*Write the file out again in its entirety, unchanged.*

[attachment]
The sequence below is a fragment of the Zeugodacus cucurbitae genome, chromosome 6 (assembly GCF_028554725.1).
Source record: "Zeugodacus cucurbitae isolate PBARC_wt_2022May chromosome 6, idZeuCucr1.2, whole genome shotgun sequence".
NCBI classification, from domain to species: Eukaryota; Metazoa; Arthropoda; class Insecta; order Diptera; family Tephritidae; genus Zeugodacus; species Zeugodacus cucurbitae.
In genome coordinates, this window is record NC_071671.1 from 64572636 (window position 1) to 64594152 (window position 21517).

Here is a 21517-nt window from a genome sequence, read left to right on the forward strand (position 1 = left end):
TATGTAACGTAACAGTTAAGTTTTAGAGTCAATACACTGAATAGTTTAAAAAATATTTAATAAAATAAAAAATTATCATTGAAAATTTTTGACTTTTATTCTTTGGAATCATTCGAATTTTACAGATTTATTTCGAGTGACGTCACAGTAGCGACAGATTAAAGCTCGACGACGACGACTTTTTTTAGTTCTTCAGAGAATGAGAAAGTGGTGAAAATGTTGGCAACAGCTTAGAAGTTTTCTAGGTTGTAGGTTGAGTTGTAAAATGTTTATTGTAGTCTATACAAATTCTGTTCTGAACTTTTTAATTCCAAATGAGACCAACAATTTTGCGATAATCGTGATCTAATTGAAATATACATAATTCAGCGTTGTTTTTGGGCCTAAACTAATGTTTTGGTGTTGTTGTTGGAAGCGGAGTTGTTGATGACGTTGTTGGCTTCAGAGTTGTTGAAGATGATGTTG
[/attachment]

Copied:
The sequence below is a fragment of the Zeugodacus cucurbitae genome, chromosome 6 (assembly GCF_028554725.1).
Source record: "Zeugodacus cucurbitae isolate PBARC_wt_2022May chromosome 6, idZeuCucr1.2, whole genome shotgun sequence".
NCBI classification, from domain to species: Eukaryota; Metazoa; Arthropoda; class Insecta; order Diptera; family Tephritidae; genus Zeugodacus; species Zeugodacus cucurbitae.
In genome coordinates, this window is record NC_071671.1 from 64572636 (window position 1) to 64594152 (window position 21517).

Here is a 21517-nt window from a genome sequence, read left to right on the forward strand (position 1 = left end):
TATGTAACGTAACAGTTAAGTTTTAGAGTCAATACACTGAATAGTTTAAAAAATATTTAATAAAATAAAAAATTATCATTGAAAATTTTTGACTTTTATTCTTTGGAATCATTCGAATTTTACAGATTTATTTCGAGTGACGTCACAGTAGCGACAGATTAAAGCTCGACGACGACGACTTTTTTTAGTTCTTCAGAGAATGAGAAAGTGGTGAAAATGTTGGCAACAGCTTAGAAGTTTTCTAGGTTGTAGGTTGAGTTGTAAAATGTTTATTGTAGTCTATACAAATTCTGTTCTGAACTTTTTAATTCCAAATGAGACCAACAATTTTGCGATAATCGTGATCTAATTGAAATATACATAATTCAGCGTTGTTTTTGGGCCTAAACTAATGTTTTGGTGTTGTTGTTGGAAGCGGAGTTGTTGATGACGTTGTTGGCTTCAGAGTTGTTGAAGATGATGTTG